The old Style Council song “Walls Come Tumbling Down” has been running through my head all week as we watch the commemorative landscape of Richmond being re-made in real time:
Are you gonna try to make this work
Or spend your days down in the dirt
You see things can change
Yes and walls can come tumbling down
“Walls Come Tumbling Down” captures the heady optimism of an era when music seemed the way to right the wrongs of the world, from apartheid in South Africa to famine. But it also expresses the dizzying sense of change when structures that stood for so long they seemed eternal suddenly collapse under the weight of public protest.
Such was the case this week, when J.E.B. Stuart, the last of the Confederate tribute statutes on city-owned property in Richmond was removed, leaving only Robert E. Lee looming over Monument Avenue, a lonely general in search of his departed comrades. For now, the pedestals are empty, a reminder that what once stood there is no more.
But what should come next? Who should be commemorated in the absence of Stuart and his comrades? Richmond has already moved to reshape its commemorative landscape, recently adding Kehinde Wiley’s “Rumors of War” at the Virginia Museum of Fine Arts. In 2017, the city unveiled a statue of Maggie Walker, an entrepreneur and civic leader who was the first Black woman to found a bank.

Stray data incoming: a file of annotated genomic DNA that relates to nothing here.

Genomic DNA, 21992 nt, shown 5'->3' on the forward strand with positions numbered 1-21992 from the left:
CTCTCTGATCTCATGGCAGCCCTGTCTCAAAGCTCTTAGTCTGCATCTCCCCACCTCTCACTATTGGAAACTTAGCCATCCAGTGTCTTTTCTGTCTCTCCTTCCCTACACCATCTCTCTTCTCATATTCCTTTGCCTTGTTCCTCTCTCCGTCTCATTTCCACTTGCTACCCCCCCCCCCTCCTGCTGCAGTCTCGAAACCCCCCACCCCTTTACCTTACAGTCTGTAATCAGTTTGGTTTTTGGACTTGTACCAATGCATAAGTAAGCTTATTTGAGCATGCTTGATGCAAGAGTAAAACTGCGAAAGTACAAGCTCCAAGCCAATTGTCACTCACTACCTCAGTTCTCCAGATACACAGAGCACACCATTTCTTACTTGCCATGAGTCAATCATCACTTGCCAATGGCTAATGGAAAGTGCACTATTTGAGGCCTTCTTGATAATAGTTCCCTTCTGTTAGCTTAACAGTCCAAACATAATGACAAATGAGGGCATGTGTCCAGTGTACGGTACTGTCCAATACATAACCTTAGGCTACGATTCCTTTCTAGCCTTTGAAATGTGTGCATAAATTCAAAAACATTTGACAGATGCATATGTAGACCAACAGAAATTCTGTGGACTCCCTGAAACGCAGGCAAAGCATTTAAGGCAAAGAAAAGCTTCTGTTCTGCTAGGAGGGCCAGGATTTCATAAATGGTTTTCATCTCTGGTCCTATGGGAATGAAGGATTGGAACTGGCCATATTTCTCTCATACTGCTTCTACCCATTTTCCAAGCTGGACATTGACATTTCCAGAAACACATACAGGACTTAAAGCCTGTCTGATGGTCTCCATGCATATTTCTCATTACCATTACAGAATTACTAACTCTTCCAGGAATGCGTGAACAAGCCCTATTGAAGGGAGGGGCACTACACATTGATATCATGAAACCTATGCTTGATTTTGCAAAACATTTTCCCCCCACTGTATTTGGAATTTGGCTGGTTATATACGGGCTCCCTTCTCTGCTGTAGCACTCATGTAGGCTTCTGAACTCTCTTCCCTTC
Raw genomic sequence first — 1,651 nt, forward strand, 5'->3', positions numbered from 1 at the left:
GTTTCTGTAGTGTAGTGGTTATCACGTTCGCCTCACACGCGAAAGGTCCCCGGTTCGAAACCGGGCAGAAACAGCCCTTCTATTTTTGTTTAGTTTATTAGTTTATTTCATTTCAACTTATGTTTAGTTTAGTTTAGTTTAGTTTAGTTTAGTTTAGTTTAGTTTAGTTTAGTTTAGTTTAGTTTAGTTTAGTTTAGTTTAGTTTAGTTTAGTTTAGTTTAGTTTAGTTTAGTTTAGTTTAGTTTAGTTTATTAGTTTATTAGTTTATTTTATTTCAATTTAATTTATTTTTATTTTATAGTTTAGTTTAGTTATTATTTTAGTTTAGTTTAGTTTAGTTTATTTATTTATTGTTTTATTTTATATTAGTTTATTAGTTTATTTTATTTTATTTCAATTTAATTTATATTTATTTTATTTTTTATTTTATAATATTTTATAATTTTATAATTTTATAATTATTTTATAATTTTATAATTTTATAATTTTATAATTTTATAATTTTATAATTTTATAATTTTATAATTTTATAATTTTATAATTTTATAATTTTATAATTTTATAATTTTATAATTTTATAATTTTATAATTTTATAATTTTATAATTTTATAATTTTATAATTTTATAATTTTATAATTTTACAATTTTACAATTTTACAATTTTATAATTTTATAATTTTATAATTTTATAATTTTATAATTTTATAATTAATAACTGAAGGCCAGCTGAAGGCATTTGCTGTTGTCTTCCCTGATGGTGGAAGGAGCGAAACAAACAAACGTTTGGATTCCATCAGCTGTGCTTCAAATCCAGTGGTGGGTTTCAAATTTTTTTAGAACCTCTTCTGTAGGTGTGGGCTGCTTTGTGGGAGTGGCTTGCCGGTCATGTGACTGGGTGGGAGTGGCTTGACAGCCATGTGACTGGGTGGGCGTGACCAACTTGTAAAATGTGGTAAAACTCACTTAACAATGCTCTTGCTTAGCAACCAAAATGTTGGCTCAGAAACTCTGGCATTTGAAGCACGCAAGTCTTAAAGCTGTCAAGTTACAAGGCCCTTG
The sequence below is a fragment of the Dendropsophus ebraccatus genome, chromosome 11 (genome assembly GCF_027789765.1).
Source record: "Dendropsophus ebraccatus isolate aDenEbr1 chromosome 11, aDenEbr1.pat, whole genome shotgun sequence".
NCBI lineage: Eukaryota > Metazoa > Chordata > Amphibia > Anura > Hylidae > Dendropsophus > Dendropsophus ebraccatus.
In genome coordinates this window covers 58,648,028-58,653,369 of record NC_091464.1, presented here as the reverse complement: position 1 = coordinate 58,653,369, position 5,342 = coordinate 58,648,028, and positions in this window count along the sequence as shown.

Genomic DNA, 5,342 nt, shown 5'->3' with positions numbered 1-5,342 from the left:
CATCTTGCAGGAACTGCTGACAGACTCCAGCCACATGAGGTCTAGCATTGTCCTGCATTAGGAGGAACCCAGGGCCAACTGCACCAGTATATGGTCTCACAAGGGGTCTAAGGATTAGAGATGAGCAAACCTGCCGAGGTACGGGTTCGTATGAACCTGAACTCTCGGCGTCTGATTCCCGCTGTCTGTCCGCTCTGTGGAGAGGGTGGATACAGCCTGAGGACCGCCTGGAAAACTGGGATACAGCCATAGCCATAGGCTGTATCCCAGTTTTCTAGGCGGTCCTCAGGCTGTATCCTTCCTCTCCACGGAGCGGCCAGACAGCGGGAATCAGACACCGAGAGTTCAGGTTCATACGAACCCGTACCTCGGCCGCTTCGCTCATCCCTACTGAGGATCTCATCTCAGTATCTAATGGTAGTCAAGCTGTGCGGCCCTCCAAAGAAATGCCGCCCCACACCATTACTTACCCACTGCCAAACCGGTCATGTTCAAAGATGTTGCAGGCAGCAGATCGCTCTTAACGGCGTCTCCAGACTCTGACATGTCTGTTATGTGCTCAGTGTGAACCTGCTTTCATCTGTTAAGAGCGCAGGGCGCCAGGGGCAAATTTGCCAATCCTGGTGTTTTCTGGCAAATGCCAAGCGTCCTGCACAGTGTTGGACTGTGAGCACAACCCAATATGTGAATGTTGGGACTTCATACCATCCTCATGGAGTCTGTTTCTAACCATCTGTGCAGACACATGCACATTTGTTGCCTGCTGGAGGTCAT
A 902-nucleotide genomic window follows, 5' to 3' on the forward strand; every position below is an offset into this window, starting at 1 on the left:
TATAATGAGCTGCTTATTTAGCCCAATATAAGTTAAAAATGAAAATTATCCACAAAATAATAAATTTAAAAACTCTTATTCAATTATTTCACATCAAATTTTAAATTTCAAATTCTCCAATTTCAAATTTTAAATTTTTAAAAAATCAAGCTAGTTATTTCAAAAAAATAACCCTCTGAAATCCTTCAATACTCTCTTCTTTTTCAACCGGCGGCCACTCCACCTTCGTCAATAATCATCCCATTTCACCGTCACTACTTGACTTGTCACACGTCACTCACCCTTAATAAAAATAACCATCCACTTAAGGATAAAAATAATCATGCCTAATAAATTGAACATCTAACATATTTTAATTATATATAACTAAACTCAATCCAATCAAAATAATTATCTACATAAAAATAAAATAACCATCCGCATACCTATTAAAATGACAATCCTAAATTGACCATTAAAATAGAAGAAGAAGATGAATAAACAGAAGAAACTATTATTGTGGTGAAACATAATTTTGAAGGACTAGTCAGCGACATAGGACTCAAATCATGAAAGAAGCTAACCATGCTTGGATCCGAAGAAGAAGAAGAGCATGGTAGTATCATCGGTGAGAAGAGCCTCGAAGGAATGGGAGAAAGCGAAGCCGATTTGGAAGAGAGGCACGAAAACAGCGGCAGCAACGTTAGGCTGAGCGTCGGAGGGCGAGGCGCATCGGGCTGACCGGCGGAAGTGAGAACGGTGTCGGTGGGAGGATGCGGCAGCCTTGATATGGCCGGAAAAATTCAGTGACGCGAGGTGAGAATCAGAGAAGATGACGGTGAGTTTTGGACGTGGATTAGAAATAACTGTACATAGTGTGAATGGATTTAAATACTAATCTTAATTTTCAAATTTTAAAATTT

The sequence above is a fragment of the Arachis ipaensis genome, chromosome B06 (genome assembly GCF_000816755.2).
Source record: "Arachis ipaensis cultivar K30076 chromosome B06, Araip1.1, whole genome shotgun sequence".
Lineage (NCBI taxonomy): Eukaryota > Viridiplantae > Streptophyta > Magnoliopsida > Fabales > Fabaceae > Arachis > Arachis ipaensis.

President Trump has his own ideas, announcing plans for a National Garden of American Heroes that would include what historian Karen Cox termed a “random” selection of figures from across American history, including Davy Crockett, Martin Luther King, Jr., Supreme Court Justice Antonin Scalia, Susan B. Anthony, General George S. Patton, evangelist Billy Graham, Harriet Tubman, the Wright brothers, Frederick Douglas, and a trifecta of already much-memorialized Virginia-born presidents: George Washington, Thomas Jefferson, and James Madison, as well as first lady Dolley Madison.
Arkansas-based Walmart announced that it would cover the cost of replacing that state’s two Confederate-linked statues in the U.S. Capitol’s Statutory Hall with statues of Civil Rights activist Daisy Bates, who was an advisor to the Little Rock Nine, and Johnny Cash. In Tennessee, there’s a petition drive underway to replace the state’s Confederate statues with statues of Dolly Parton. Some have suggested that empty pedestals, or public art spaces, are more appropriate ways to contemplate both racism’s legacy and a hopefully less racist future.
Encyclopedia Virginia would like to know what you think. Who would you memorialize in Virginia to better reflect the state’s inclusive history? Which individuals, or movements, or communities are worthy of commemoration and how should they be commemorated? Reply in the comments below or to firstname.lastname@example.org.